Workers are transitioning back into offices after years of working from home and many have forgotten how to behave in the workplace.
But Generation Z workers in particular — who either began their careers remotely or are just now starting in hybrid arrangements — may have simply never learned how to behave in professional settings. They’re now turning to free online courses offered by platforms like LinkedIn to figure out what they should and shouldn’t do at many of their first full-time jobs.
Views are up 30% since last year for one Linkedin course covering business etiquette basics, with video lessons covering hypothetical workplace scenarios many younger workers haven’t yet experienced but likely will find themselves in as they gain more in-person work time.
Who picks up the check at a business meal? What’s the best way to speak up in a meeting? And how do I start a conversation at a networking event? – are some of the examples covered.
Another course seeing growing interest covers topics like how to deal with different personality types, reading body language and vocal cues and being polite but direct as more in-person workplace interaction occurs.
Not everyone is back to the office full-time though, and hybrid work is now presenting a new set of challenges for younger workers especially, according to Thomas P. Farley, a business etiquette expert speaker and author tapped by companies to help train their employees.
Nearly all the companies he works with have staff in hybrid arrangements with varying requirements around which and how many days they return.
That means younger workers are still missing out on regular opportunities to observe how their more seasoned co-workers act and absorb those norms, and it’s trickier for them to find mentors to model their behavior after.
“Even with something as simple as wardrobe, you observe others at the company to see how they dress for the office,” Farley said.
Younger workers are also struggling with conducting themselves professionally outside of the office, for instance at networking events or company dinners that are happening more frequently again, he said.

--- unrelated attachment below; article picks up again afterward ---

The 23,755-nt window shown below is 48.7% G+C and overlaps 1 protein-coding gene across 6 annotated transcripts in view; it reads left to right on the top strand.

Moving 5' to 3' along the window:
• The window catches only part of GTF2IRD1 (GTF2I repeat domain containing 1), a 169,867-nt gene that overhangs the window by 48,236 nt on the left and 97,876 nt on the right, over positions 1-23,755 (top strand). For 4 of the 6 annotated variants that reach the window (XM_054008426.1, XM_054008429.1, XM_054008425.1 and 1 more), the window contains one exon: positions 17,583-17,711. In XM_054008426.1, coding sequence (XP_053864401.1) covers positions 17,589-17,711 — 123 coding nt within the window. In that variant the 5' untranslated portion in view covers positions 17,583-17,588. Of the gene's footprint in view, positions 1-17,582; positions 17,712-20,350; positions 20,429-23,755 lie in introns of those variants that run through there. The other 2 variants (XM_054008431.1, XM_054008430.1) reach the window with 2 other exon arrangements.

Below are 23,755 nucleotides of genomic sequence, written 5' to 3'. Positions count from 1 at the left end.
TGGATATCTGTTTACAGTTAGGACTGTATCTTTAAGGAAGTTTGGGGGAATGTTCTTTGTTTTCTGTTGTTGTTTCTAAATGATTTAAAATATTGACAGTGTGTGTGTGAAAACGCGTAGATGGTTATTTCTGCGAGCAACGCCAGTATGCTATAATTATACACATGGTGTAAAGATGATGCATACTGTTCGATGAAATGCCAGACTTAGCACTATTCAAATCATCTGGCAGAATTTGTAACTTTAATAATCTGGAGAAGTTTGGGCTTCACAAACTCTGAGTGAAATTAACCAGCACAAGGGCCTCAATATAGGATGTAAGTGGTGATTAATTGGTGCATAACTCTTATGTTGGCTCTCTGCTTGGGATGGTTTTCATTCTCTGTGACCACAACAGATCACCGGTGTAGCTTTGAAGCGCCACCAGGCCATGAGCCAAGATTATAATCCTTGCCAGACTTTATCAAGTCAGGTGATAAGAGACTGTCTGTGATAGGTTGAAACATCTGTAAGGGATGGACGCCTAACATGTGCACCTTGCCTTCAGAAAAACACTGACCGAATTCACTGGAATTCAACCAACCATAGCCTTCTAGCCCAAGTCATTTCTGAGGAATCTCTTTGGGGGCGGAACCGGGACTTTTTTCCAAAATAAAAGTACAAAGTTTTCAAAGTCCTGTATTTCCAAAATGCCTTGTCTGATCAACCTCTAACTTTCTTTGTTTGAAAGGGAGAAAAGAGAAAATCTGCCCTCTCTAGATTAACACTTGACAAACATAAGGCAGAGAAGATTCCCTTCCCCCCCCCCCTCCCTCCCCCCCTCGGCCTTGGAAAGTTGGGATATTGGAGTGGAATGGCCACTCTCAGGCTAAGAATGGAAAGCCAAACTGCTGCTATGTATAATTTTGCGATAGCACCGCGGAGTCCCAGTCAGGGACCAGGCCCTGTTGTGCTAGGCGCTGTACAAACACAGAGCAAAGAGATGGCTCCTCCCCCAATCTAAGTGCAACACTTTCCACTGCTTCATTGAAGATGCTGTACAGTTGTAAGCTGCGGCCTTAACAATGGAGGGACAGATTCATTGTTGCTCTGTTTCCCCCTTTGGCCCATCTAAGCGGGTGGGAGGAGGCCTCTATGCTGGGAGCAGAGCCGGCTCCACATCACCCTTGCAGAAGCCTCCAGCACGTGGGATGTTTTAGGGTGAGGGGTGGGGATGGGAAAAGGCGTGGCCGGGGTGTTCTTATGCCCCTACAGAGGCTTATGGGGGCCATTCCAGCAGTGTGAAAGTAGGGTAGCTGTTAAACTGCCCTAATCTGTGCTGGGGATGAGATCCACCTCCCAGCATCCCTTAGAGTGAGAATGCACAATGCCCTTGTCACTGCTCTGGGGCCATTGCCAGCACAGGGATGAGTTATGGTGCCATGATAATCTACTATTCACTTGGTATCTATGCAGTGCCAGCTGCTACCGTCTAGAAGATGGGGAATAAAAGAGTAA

Incidents where a younger worker unwittingly embarrasses themselves at a company function can often prompt a request for training and are happening more often. Widely sending an email filled with mistakes is another error younger staff can often make, he said.
Email etiquette is another topic Gen Z workers feel inexperienced with and are turning to online channels to learn about. Another Linkedin course seeing growing demand covers the basics of email etiquette and what considerations should be made reading tone, timing, audience and other norms around subject lines and CCing.
Internal data from Linkedin also suggests workers who are younger than 34 years old care about building skills, and they’re more likely to value opportunities for growth and learning than any other age group.
“As AI ushers in a new world of work, people skills – like interpersonal collaboration – are more important than ever before,” said Jolie Miller, Linkedin’s director of content management.
“Skills like collaboration and communication go a long way in strengthening company culture, especially as people return to the office,” she said.
While younger workers may be learning these guidelines for the first time, others may just be rusty after working remotely for three years. Accordingly, companies are offering training courses to workers of all age groups as they bring more employees back to the office.
Over half of companies are currently offering etiquette classes and another 18% said they plan to roll out training programs by next year, a recent survey including more than 1,500 respondents who hold executive or management titles at companies with 11 or more employees from ResumeBuilder.com found.
Having appropriate workplace conversations is the top skill employers want staff to brush up on, that survey found, followed by dressing appropriately.